Once a person has been declared an Indian in the Foreigners Tribunals, he or she cannot be brought to the tribunal ever again and declared a foreigner — a two-member bench of the Gauhati High Court ruled in a judgment last week. The court cited the principle of “res judicata“, which debars a re-opening of a case by the same parties once a court has ruled on the issue. It applies to the Assam Foreigners Tribunals, the court said.
There have been several instances of a person being tried for his or her nationality at the tribunals after being already declared an Indian citizen.
The Gauhati High Court, while hearing a set of petitions, invoked a May 2019 order by the Supreme Court (Abdul Kuddus versus the Union of India) to arrive at its judgment. It also cleared the air on a 2018 order (Amina Khatoon versus the State of Assam) by the same court, which had adjudicated that the principle of res judicata did not apply to the foreigners’ tribunals since they were only quasi-judicial bodies and not full-fledged courts.
The Gauhati High Court, in its latest court, however, found the 2018 judgment to be “no more a good law” and “as such, cannot be relied upon anymore”.
Hearing a bunch of petitions earlier this week on citizenship, the Bench of Justices N Kotiswar Singh and Justice Nani Tagia said during a hearing that though the principle of res judicata “is based on public policy” it will “stand subsumed” under the overarching public policy governing a sovereign nation while dealing with illegal foreigners under the relevant laws. The decision, they said, was taken by the high court in the 2018 Amina Khatoon case, but the bench observed that it is ‘not good law’ in view of the Supreme Court’s decision in the case of Abdul Kuddus.
While arguing that case, the state asserted that under Section 3 of the Foreigners Act, 1946, power is vested on the Central Government to detect and deport foreigners.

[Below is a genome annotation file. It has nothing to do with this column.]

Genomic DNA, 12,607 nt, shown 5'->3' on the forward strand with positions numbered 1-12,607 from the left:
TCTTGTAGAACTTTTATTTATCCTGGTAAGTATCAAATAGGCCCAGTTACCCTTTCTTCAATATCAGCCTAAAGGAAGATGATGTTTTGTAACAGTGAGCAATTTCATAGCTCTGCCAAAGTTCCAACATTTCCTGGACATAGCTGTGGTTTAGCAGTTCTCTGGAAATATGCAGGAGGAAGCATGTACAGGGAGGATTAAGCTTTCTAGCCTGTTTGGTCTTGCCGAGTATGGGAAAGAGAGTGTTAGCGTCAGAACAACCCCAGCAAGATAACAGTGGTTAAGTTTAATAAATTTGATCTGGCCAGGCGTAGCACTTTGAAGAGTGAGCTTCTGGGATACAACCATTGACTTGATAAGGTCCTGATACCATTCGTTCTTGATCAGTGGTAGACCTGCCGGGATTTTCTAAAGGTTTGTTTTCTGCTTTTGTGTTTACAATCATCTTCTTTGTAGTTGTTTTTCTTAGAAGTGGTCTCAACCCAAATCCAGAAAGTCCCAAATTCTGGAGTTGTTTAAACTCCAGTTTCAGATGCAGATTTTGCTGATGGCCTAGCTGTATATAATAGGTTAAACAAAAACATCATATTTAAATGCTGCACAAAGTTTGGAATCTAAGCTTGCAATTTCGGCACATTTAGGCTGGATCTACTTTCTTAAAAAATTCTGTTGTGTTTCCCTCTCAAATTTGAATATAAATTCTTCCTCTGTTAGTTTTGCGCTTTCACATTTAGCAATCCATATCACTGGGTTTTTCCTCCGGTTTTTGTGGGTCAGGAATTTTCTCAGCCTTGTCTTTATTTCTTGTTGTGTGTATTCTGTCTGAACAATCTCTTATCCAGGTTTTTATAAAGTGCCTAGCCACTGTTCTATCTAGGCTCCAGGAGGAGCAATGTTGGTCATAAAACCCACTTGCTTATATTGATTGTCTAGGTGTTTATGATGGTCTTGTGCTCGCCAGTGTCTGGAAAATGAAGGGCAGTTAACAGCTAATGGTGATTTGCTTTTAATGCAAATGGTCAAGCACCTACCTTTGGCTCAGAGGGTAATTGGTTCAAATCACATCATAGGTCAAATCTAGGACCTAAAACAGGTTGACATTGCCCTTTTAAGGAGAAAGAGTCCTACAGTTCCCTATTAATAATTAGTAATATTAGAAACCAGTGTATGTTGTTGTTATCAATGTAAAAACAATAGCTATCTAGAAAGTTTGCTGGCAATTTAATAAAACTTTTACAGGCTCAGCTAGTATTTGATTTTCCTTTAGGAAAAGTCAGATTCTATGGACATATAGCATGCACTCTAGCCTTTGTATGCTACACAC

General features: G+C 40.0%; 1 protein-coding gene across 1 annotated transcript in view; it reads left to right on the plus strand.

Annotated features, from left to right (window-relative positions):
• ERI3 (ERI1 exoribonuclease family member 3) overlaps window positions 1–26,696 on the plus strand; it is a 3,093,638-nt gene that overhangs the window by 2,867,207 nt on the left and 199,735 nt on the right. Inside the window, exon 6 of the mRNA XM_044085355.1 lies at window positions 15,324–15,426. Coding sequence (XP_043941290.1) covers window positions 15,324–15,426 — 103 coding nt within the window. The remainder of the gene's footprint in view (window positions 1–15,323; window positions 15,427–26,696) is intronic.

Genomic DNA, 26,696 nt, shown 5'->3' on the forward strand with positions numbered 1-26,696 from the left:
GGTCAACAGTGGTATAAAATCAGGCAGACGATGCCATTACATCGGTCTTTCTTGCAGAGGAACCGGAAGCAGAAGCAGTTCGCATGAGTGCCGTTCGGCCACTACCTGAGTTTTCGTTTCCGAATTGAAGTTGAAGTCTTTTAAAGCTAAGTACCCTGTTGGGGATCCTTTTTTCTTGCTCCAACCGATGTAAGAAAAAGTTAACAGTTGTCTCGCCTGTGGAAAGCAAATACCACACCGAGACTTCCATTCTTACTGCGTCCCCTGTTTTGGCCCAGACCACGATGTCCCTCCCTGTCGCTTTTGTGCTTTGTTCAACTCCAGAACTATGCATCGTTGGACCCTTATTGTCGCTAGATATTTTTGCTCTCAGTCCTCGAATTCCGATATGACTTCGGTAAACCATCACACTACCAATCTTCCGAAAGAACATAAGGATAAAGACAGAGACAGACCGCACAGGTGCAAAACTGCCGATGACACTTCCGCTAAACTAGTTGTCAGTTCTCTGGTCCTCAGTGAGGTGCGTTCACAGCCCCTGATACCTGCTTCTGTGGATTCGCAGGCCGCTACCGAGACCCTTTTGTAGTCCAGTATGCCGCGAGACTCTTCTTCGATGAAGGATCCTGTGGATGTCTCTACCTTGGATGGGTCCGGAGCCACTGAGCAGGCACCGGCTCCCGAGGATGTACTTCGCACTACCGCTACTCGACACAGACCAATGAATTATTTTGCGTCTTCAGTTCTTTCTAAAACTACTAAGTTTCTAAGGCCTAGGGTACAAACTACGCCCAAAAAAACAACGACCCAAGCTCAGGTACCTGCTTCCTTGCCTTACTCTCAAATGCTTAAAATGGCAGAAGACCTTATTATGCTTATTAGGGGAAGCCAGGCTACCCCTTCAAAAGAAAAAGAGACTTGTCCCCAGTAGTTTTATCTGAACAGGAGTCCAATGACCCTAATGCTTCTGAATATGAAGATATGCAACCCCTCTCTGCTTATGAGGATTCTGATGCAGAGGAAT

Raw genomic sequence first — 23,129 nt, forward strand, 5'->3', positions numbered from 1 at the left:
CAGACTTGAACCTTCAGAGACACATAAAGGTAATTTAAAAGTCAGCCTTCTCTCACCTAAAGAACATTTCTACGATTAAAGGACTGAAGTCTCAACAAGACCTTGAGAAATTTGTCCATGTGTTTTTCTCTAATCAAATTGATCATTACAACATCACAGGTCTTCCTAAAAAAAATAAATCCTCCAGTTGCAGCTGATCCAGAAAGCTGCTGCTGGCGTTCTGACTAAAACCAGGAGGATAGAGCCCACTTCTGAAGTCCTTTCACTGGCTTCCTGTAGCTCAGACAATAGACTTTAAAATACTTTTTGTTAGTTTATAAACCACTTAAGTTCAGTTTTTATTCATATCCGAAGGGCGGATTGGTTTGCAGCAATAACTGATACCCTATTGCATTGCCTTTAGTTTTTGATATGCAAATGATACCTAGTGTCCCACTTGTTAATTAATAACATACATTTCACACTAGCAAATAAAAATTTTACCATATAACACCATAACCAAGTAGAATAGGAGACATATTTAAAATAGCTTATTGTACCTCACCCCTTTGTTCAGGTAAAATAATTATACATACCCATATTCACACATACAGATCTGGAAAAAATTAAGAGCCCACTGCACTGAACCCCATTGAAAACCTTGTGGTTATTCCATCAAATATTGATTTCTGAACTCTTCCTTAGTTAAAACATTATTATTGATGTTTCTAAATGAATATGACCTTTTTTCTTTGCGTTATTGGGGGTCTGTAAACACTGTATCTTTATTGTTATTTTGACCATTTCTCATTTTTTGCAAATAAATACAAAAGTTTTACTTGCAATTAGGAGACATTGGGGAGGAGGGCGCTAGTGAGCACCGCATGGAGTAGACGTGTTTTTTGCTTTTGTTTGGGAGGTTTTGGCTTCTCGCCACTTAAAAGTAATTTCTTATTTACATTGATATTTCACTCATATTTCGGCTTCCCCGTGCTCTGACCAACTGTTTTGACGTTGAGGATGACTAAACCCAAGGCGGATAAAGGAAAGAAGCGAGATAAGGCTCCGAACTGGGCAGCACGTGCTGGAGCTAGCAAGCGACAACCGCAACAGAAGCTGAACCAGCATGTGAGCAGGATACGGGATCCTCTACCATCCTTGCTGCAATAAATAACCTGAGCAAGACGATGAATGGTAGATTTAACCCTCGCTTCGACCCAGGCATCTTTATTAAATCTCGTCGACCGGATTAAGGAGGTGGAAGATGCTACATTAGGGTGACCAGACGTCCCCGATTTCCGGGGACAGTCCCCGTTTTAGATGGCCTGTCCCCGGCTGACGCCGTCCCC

The union government delegated this power to the Superintendents of Police while continuing to handle deportations.
The court said, “In the present proceeding, the Tribunal has to first determine whether the petitioner is the same person who was proceeded in the earlier proceeding. Thus, the scope of examination is confined only to the issue of whether the petitioner is the same person who had proceeded earlier or not.” Once the person’s identity was established to be the same, it was not required for the tribunals to deliberate on the evidence all over again, the court said.
Last year, in December 2021, the Gauhati High Court had set aside an order passed by a Foreigners’ Tribunal that had declared a resident of District Darrang in Assam as a foreigner after noting that the same tribunal had earlier declared her to be an Indian citizen. It had cited the principle of res judicata even then.
Res judicata or res iudicata, also known as claim preclusion, is the Latin term for “a matter decided” and refers to either of two concepts in both civil law and common law legal systems: a case in which there has been a final judgment and is no longer subject to appeal; and the legal doctrine meant to bar (or preclude) relitigation of a claim between the same parties.
In the case of res judicata, the matter cannot be raised again, either in the same court or in a different court. A court will use res judicata to deny reconsideration of a matter.
The doctrine of res judicata is a method of preventing injustice to the parties of a case supposedly finished but perhaps also or mostly a way of avoiding unnecessary waste of judicial resources. Res judicata does not merely prevent future judgments from contradicting earlier ones but also prevents litigants from multiplying judgments, and confusion.